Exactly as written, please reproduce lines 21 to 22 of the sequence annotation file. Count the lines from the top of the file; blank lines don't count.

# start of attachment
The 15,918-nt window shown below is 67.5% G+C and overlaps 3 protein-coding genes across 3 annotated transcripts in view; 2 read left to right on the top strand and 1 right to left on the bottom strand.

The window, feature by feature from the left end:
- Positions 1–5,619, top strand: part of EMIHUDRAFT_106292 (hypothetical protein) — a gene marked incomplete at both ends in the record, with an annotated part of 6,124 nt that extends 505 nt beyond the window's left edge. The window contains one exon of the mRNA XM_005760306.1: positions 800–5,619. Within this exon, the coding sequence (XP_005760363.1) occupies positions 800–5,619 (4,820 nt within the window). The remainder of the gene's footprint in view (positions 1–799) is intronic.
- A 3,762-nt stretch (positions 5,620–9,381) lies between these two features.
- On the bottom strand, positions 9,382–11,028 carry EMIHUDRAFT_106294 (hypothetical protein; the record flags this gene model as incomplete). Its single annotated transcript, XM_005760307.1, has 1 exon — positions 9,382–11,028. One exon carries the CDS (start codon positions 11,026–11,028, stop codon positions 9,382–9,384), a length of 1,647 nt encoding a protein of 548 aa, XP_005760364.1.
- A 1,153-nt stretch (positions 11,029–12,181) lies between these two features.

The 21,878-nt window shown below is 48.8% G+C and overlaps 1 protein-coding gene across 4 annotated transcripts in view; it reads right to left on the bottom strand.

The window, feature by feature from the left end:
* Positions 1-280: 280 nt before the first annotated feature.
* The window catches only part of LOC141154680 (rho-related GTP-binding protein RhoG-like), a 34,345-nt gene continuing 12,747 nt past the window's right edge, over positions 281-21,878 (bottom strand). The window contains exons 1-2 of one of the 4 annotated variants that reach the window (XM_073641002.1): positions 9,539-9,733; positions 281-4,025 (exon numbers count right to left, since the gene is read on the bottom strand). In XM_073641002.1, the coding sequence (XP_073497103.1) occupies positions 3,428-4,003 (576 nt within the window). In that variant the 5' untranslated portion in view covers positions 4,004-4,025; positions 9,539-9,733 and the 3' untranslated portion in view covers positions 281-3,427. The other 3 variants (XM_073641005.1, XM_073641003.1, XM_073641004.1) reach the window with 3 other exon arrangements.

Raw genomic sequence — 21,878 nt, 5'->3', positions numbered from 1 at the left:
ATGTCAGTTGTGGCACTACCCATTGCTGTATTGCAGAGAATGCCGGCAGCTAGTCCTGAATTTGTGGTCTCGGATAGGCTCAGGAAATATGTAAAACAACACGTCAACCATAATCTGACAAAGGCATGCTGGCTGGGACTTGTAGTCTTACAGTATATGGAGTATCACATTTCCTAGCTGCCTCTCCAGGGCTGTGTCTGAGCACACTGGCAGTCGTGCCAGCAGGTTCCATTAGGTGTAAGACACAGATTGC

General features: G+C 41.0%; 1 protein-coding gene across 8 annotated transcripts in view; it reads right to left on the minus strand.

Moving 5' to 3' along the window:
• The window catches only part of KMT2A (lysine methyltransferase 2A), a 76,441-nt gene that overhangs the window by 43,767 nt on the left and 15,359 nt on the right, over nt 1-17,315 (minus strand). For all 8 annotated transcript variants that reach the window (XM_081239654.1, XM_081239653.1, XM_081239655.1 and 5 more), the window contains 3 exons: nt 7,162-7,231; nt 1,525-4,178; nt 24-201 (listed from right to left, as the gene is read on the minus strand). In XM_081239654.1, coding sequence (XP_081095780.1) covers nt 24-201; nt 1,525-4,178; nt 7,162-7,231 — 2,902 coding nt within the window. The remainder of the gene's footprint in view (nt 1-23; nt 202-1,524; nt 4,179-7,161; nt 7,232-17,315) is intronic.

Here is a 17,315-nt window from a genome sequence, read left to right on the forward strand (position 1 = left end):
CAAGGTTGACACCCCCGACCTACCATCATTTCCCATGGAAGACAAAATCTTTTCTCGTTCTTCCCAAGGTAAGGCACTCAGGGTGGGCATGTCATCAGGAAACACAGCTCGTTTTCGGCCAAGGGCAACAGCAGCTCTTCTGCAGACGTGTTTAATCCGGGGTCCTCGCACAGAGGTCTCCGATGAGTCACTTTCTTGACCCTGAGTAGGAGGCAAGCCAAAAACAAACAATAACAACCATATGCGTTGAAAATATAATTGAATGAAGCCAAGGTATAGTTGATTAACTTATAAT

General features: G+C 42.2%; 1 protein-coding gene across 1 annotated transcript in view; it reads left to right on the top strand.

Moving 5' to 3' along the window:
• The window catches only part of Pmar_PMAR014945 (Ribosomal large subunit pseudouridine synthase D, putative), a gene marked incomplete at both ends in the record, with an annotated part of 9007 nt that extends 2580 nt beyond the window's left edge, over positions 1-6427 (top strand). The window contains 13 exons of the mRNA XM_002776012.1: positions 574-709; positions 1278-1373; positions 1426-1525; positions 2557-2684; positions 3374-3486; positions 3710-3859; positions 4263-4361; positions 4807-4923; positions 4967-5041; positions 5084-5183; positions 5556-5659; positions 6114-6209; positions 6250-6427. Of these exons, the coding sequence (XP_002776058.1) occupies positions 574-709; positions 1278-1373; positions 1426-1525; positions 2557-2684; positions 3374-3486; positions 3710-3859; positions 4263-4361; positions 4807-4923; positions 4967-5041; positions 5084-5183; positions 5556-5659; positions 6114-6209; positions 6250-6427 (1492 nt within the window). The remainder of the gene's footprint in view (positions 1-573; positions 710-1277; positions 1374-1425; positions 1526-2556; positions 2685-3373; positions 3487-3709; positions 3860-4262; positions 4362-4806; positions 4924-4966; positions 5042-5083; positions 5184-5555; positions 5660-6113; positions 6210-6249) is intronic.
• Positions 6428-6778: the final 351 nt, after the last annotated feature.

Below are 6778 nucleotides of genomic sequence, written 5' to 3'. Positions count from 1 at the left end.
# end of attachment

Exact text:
• Positions 6428-6778: the final 351 nt, after the last annotated feature.

Below are 6778 nucleotides of genomic sequence, written 5' to 3'. Positions count from 1 at the left end.